Realistic Communism

War Communism

War communism was the economic and political system of Soviet Russia during the Russian Civil War. Despite its name, war communism was not real communism, although it could be considered a step towards communism as it was quite socialistic.

Like many wartime economies, war communism required strict rationing of supplies for civilians to supply the army more, and it involved much nationalization and government control of the economy. However, unlike Western war economies, war communism involved a complete nationalization of all industries and a complete ban of private enterprise. This did make it very socialistic as the government then controlled all means of production, and the government was obviously an expression of the public.

Unlike real communism, which is stateless, war communism required one of the most totalitarian states to ever exist. Refusing to do enough work or keeping any more goods than strictly necessary for survival was met with harsh punishment in work gulags as every bit of production was needed for its military to operate and fight on behalf of the people.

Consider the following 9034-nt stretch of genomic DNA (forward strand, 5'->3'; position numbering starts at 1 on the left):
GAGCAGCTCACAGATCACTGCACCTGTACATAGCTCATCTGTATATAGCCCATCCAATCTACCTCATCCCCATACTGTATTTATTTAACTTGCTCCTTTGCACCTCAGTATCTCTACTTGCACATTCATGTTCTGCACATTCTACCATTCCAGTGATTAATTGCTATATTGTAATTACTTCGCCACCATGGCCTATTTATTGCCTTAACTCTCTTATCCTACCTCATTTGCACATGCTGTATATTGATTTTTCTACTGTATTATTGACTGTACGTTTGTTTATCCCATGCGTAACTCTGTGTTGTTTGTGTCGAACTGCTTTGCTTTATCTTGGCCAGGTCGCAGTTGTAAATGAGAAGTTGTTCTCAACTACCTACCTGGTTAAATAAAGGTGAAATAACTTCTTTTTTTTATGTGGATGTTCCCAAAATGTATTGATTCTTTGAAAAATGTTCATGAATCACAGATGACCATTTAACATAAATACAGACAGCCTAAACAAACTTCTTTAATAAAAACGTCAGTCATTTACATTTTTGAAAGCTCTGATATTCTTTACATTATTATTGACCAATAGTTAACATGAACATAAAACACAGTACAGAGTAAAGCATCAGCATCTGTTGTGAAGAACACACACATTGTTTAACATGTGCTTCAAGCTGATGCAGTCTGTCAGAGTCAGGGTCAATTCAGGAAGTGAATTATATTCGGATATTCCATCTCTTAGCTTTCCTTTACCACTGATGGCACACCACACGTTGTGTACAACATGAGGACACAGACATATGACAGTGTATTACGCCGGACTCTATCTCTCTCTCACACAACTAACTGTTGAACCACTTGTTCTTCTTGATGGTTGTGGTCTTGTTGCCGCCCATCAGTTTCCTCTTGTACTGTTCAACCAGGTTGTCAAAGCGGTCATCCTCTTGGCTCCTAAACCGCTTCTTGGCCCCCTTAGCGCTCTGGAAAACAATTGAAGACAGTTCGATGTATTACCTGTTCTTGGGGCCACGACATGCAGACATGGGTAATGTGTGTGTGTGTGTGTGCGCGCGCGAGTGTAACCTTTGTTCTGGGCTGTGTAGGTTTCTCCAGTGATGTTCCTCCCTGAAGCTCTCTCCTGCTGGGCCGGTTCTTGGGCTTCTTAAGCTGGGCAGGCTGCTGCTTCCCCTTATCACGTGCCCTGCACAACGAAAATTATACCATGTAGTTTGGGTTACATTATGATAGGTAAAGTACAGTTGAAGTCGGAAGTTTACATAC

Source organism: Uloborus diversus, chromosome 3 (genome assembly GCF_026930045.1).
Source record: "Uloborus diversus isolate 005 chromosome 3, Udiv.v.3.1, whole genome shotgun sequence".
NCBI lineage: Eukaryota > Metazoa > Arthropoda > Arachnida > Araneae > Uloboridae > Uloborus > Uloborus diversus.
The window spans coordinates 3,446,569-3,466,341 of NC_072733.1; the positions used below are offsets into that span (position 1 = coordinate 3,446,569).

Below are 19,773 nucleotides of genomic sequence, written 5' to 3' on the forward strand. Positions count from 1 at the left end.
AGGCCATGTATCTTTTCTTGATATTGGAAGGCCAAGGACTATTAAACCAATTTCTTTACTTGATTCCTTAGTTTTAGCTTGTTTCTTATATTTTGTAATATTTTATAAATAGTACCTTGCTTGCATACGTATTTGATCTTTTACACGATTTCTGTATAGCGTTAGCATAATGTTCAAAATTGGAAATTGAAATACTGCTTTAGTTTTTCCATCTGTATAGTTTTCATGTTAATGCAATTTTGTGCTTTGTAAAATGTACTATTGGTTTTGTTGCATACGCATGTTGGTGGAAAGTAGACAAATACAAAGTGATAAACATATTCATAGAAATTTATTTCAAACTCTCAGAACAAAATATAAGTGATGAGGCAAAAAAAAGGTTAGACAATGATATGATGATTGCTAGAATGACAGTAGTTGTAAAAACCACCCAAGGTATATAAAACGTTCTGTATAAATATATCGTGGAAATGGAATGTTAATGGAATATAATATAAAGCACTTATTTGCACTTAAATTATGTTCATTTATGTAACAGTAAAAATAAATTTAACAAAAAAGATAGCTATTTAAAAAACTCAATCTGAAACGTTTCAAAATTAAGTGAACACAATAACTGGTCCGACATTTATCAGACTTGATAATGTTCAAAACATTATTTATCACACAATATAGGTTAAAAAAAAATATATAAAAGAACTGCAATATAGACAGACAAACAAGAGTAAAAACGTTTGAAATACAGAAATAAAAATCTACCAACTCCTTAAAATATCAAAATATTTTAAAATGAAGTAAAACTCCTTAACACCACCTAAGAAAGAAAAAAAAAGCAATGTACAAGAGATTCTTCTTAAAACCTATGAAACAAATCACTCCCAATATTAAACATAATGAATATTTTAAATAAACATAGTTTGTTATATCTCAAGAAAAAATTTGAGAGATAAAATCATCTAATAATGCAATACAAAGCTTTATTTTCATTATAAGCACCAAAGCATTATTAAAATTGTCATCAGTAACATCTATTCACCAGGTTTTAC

It is debated whether war communism was just a means of winning the war or if it was also intended to eliminate capitalism and private property. While war communism caused mass civilian starvation and killed the majority of urban Russian, it was ultimately successful in giving the military more of the country’s production than those trying to prevent socialism, thus leading to winning the war.